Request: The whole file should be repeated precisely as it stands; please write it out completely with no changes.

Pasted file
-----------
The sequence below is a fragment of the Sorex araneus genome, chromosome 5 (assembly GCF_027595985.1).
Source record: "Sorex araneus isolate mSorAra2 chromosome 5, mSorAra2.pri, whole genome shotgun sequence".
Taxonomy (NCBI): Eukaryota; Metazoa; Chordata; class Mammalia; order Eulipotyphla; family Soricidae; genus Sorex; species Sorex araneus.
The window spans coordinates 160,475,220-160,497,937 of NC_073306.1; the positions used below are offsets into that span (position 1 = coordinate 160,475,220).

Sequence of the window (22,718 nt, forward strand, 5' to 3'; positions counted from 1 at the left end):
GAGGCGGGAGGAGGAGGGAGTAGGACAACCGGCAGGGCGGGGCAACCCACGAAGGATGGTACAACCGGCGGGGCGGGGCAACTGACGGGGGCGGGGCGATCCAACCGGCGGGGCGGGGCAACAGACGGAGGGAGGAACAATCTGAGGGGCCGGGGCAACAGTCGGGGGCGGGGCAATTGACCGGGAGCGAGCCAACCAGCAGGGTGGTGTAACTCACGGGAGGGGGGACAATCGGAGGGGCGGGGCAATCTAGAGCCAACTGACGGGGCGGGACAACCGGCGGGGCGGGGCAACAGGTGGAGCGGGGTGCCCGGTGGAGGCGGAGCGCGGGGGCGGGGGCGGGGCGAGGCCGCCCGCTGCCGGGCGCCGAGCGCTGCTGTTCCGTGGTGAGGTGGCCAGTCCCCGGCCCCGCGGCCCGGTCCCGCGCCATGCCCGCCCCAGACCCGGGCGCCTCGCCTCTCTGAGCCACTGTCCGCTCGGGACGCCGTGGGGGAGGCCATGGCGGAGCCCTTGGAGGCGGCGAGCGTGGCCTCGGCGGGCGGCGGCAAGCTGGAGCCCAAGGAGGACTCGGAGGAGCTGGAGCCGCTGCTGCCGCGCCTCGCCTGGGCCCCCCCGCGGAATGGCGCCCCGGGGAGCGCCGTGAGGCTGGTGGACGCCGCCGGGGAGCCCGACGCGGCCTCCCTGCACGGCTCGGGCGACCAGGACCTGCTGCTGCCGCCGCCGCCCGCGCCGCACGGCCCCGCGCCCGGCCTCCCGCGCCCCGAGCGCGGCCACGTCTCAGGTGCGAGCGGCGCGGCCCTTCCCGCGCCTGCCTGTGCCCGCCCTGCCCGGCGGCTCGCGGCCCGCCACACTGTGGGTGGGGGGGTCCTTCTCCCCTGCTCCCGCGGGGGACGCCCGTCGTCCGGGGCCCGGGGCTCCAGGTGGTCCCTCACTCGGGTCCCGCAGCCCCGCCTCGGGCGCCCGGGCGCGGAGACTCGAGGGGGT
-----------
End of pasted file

The sequence below is a fragment of the Sorex araneus genome, chromosome 5 (assembly GCF_027595985.1).
Source record: "Sorex araneus isolate mSorAra2 chromosome 5, mSorAra2.pri, whole genome shotgun sequence".
Taxonomy (NCBI): Eukaryota; Metazoa; Chordata; class Mammalia; order Eulipotyphla; family Soricidae; genus Sorex; species Sorex araneus.
The window spans coordinates 160,475,220-160,497,937 of NC_073306.1; the positions used below are offsets into that span (position 1 = coordinate 160,475,220).

Sequence of the window (22,718 nt, forward strand, 5' to 3'; positions counted from 1 at the left end):
GAGGCGGGAGGAGGAGGGAGTAGGACAACCGGCAGGGCGGGGCAACCCACGAAGGATGGTACAACCGGCGGGGCGGGGCAACTGACGGGGGCGGGGCGATCCAACCGGCGGGGCGGGGCAACAGACGGAGGGAGGAACAATCTGAGGGGCCGGGGCAACAGTCGGGGGCGGGGCAATTGACCGGGAGCGAGCCAACCAGCAGGGTGGTGTAACTCACGGGAGGGGGGACAATCGGAGGGGCGGGGCAATCTAGAGCCAACTGACGGGGCGGGACAACCGGCGGGGCGGGGCAACAGGTGGAGCGGGGTGCCCGGTGGAGGCGGAGCGCGGGGGCGGGGGCGGGGCGAGGCCGCCCGCTGCCGGGCGCCGAGCGCTGCTGTTCCGTGGTGAGGTGGCCAGTCCCCGGCCCCGCGGCCCGGTCCCGCGCCATGCCCGCCCCAGACCCGGGCGCCTCGCCTCTCTGAGCCACTGTCCGCTCGGGACGCCGTGGGGGAGGCCATGGCGGAGCCCTTGGAGGCGGCGAGCGTGGCCTCGGCGGGCGGCGGCAAGCTGGAGCCCAAGGAGGACTCGGAGGAGCTGGAGCCGCTGCTGCCGCGCCTCGCCTGGGCCCCCCCGCGGAATGGCGCCCCGGGGAGCGCCGTGAGGCTGGTGGACGCCGCCGGGGAGCCCGACGCGGCCTCCCTGCACGGCTCGGGCGACCAGGACCTGCTGCTGCCGCCGCCGCCCGCGCCGCACGGCCCCGCGCCCGGCCTCCCGCGCCCCGAGCGCGGCCACGTCTCAGGTGCGAGCGGCGCGGCCCTTCCCGCGCCTGCCTGTGCCCGCCCTGCCCGGCGGCTCGCGGCCCGCCACACTGTGGGTGGGGGGGTCCTTCTCCCCTGCTCCCGCGGGGGACGCCCGTCGTCCGGGGCCCGGGGCTCCAGGTGGTCCCTCACTCGGGTCCCGCAGCCCCGCCTCGGGCGCCCGGGCGCGGAGACTCGAGGGGGT